Arid Zone Trees

Dedicated to providing quality trees to the Landscape Industry that are appropriate to the Desert Southwest

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Disclaimer: The information provided here was gathered from research literature published by the University of Arizona, other professional Landscape and  Horticultural organizations and our experience at Arid Zone Trees. Always consult local landscape experts for recommendation for your specific area.





Arid Zone Tree-Mail

An Arid Zone Trees Publication   2015 Volume 21 Issue 3


Arid Zone Trees


Dedicated to providing quality trees to the landscape industry, that are appropriate to the desert Southwest.


FVA: Frequently

Viewed Articles


Prosopis Thornless Hybrid, ‘AZT’

Introducing Variety AZT™'

Cloned Quality and Uniformity

Tree Planting Practices an Overview

Trees in Production

For a complete listing

Arid Zone Times


Useful Link and Upcoming Events


Arizona Nursery Association

ANAFUND Fund Raiser

SNL April 11


AZ Chapter of ASLA


ASLA Gala and Conference



AZ Landscape Contractors Assoc

ALCA Field Day April 18th


Desert Botanical Garden


DBG Desert Landscape School





Large Plastic Tubs


Arid Zone Trees is beginning the transition from 24” wood boxes to plastic tubs. We will also explore the appropriateness of larger tubs for producing 36” and 48” box trees. We look forward to cooperating with landscape architects and contractors to make this conversion seamless and constructive for all our clients. Please contact us if you have questions at


Sophora secundiflora (Texas Mountain Laurel)

and Sophora secundiflora ‘Silver Peso’



Texas Mountain Laurel (Sophora secundiflora) and ‘Silver Peso’ are used in most desert landscapes as a flowering, evergreen shrub. Of the four common names associated with this plant, Sophora, Texas Mountain Laurel, Frijolito and Mescal Bean, Sophora is the most widely used. ‘Silver Peso’ distinguishes those selections that display pubescent (fuzzy), silvery-gray leaves, from the more commonly found green leafed selections. Native to Texas, New Mexico and northeastern Mexico, Sophoras are well adapted to high temperatures, well drained alkaline soils and full sun. They typically grow quite slowly eventually reaching a mature height of 15 to 20 feet and 8 to 10 feet wide. Its slow rate of growth to mature height has led some to categorize it as a large shrub/small tree.


The form is usually low branching or multiple trunked with a dispersed to fairly dense canopy of glossy green or silver-gray leaves. In native settings they are found growing at elevations from 1000' to 5000'. Sophoras can be naturalized to survive on average annual rainfall alone in some desert settings. Supplemental summer irrigations are usually required in central and southern Arizona. The highest rate of growth is achieved on established Sophoras when they are planted in full sun and given deep, monthly irrigations during spring and summer. The leaves are compound (made up of smaller leaflets) with 7 to 9, round, 1 inch diameter leaflets. With proper pruning, Sophoras can be trained into the form of a small, multiple trunked trees. Be aware that excessive pruning can inhibit flower production, as Sophora’s produce flowers only on one year old wood. Trunks range in color from dark gray to black.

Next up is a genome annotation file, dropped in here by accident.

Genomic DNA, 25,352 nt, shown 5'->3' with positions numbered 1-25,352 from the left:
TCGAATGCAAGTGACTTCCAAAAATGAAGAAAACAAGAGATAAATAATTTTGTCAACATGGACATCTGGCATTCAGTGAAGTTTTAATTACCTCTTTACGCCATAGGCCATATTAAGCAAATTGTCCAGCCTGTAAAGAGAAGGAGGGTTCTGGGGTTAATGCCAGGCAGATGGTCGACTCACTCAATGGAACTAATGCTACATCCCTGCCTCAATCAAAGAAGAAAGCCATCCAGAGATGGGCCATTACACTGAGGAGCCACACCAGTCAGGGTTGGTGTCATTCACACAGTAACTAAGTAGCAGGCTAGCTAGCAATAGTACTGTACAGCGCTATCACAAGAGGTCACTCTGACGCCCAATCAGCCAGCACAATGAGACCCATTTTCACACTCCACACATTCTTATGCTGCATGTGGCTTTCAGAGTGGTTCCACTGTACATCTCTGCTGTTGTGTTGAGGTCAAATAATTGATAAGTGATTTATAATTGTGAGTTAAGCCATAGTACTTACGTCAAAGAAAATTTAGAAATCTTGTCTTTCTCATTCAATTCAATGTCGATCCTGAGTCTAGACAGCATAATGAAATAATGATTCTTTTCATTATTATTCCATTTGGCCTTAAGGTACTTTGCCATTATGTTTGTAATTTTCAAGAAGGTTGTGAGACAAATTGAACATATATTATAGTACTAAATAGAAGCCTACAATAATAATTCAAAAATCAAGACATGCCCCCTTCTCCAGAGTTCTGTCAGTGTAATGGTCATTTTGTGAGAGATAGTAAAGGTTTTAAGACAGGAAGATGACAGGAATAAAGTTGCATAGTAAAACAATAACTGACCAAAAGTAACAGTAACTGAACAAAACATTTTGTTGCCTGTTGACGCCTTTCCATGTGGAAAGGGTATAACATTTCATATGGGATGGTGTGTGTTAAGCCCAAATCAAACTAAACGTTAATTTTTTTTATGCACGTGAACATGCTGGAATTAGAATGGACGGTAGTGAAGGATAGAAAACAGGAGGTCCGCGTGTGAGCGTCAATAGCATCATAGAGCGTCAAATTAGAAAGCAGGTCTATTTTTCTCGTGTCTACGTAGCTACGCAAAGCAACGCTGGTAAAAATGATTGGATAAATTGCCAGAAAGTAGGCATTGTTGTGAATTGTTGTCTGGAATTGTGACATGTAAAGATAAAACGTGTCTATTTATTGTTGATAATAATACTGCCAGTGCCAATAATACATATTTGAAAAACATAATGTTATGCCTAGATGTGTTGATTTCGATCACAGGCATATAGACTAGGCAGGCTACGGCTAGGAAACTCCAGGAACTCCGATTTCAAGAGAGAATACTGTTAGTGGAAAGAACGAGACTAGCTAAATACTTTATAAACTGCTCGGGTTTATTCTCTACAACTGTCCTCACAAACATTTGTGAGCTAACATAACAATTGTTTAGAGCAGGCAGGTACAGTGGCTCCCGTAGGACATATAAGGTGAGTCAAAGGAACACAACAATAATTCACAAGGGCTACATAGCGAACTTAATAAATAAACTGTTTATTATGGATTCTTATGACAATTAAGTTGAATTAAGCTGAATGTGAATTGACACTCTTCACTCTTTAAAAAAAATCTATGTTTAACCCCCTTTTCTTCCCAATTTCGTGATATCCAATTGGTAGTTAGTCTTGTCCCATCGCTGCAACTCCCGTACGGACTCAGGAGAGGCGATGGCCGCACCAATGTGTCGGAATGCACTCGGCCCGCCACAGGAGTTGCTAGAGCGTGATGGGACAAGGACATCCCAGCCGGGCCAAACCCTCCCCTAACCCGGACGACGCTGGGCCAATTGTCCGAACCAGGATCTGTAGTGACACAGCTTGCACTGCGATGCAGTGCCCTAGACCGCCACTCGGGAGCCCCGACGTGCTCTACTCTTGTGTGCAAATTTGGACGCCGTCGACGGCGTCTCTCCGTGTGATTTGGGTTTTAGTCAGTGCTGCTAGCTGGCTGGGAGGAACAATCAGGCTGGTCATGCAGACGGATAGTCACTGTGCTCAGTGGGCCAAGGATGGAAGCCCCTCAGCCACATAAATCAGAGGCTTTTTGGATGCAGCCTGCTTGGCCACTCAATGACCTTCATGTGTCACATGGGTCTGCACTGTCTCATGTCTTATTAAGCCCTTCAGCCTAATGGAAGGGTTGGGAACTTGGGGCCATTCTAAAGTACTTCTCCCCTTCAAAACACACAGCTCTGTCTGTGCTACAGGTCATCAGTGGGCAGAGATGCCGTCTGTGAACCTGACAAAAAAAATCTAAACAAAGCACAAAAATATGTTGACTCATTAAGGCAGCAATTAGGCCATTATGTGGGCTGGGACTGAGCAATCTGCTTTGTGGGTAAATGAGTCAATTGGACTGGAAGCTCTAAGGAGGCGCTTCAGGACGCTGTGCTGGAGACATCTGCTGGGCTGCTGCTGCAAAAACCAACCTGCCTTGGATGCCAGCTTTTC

Established plants are hardy to 0 degrees F. In March and April 4" to 8" bright purple, drooping clusters of wisteria-like flowers are produced. These flower clusters are very fragrant with a smell resembling grape soda. Flowers fade fairly quickly and by mid-summer give rise to 3" to 4" fuzzy, tan, seed pods. The seeds are large, 3/8" to 1/2" diameter and dark orange in color. Seeds and flowers can be toxic to children and pets. The risk is limited as the seed pod and seed coat are very hard and difficult to crack. Placement and maintenance of this shrub should take into account the risk posed by the flowers and seeds.



Sophoras can be used as individual flowering shrubs, in groupings to exploit the glossy green foliage, purple flowers and remarkable fragrance or as a screen or hedge planting. It mixes easily with other desert landscape plant materials and adds a unique color and texture to the landscape. It will tolerate planting in or near turf or in more native areas. Sophoras are thornless.


The only insect pest of any consequence is the larvae of the Pyralid Moth that feeds on leaves, young twig growth and immature seed pods. It is readily controlled by application of Bacillus thuringiensis (sometimes called BT), a widely available, commercial biological control agent. Sporadic availability and the relatively slow growth rate have limited the use and popularity of this shrub. Proper maintenance can enhance the growth and increase the popularity of this remarkable yet under-appreciated flowering desert shrub.











Arid Zone Trees 

PO Box 167

Queen Creek, Arizona 85142 



 Ed Mulrean Ph.D.,  Editor